My thoughts

November 24, 2007, 3:55 am
Filed under: Advanced, Intermediate


The subject of the English school Nova is a hot topic in Japan these days. In case you have been living under a rock, Nova (often referred to as the “McDonald’s of English Schools” in Japan) had been under severe economic strain after being sanctioned by the Japanese government for their business practices. The point of the legal dispute was how the students who left Nova were refunded. As a result, student enrollment fell sharply, and they were forced to shut their doors and file for bankruptcy protection. However more recently, it was announced that Nova was being bought by another company who would only be operating 30 schools.

Nova had a bad reputation amongst English teachers in Japan. When I lived in Japan, I knew several English teachers who worked at Nova. While the rest of us were given all the Japanese national holidays off, Nova did not. The teachers were not treated well, I even knew one who went around telling people not to study at Nova. The foreigners who did not work for Nova often poked fun at Nova, and referred to them as “No va!” (No go in Spanish) and “No Vacation.”

Nova was also not great for students. From what I understand, their system was, you had to pay large portions of the lesson fees in advance, and if you quit you could not get it back. The seemed to have employed the “bait and switch” business tactic. They would do the hard sell, telling potential students that if they sign up for a private lesson, they can choose a lesson that is convenient for them. They would sign up, fork over a large sum of cash, only to be told that their preferred times were not available. Their lesson fees were much more expensive than most of the other English schools, but they were well known, so they could get lots of students.

Another reason that Nova was not great for students is that the did not provide regular, consistent lessons. You might have a different teacher and be with different classmates each time. The instructors were not given the freedom to plan their own lessons, they had to follow a set lesson plan. If they deviated from the lesson at all, it was grounds for termination. How good could their lessons be if the teacher could not have the right to plan lessons and to bank on teachable moments? How could they teach fun lessons with so much structure?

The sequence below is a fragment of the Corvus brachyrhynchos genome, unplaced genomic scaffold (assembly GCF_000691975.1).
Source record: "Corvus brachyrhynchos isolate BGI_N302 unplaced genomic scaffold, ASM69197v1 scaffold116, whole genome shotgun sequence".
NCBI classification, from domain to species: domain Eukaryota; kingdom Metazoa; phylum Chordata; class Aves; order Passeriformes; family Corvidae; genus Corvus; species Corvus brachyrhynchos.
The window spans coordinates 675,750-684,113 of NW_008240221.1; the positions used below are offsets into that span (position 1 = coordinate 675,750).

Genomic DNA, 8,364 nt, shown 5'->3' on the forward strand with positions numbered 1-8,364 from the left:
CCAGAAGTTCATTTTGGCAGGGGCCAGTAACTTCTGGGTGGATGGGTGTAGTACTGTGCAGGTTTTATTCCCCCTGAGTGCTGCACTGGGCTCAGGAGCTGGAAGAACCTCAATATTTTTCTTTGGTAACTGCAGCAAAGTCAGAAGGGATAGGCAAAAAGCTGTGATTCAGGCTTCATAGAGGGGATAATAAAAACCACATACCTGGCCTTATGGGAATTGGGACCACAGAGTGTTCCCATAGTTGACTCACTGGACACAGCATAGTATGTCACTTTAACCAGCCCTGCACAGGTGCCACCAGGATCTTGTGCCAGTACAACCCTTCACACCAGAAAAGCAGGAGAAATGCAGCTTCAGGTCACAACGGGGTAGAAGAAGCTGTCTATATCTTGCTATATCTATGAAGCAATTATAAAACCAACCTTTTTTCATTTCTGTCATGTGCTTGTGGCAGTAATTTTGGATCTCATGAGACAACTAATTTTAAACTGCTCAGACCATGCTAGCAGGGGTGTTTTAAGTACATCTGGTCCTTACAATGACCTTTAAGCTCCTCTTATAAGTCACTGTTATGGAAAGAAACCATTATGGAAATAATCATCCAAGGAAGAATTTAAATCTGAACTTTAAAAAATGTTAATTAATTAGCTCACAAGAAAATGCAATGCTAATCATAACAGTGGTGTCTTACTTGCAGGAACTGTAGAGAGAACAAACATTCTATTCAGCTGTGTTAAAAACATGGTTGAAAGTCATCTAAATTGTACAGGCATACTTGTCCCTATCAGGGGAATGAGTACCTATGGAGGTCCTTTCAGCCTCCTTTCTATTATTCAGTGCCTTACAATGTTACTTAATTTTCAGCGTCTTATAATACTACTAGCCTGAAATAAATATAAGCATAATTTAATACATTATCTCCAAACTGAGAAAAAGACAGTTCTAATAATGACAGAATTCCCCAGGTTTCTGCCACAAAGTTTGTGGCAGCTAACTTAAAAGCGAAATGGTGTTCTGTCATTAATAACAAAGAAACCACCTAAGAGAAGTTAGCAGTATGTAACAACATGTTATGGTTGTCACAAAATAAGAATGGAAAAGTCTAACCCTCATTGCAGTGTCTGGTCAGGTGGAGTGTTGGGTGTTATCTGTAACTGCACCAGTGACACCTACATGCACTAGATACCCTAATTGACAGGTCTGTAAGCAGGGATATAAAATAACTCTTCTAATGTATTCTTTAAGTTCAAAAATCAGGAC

I recall one time when I was socializing with some Nova teachers, and my coworker and I began talking about some funny things that our students from our kids classes had said. The Nova teachers said in surprise, “What! Your kids talk to you?” This really surprised us, and we replied that we have conversations with them all the time, we are teaching them English! While the Nova system consisted of no small talk before the lesson, just do the lesson and that is it, the system we used was to have conversation before, during, and at the end of the lesson.

Nova also forbid its teachers from socializing with students. I think that they were trying to prevent teachers and students dating, which I can understand. However, socializing is important for the students. The school I worked for actually WANTED us to socialize with our students and have relationships with them. Nova teachers did socialize with some students–I know because I have been to some secret, underground Nova parties.

The demise of Nova was not a bad thing in my opinion, but I feel bad for the teachers, staff, and students who have been affected. Many students now have to find other English schools, and may have lost large sums of cash. The employees of Nova suffer the loss of pay, a particularly bad situation for the foreigners who are very far from from home.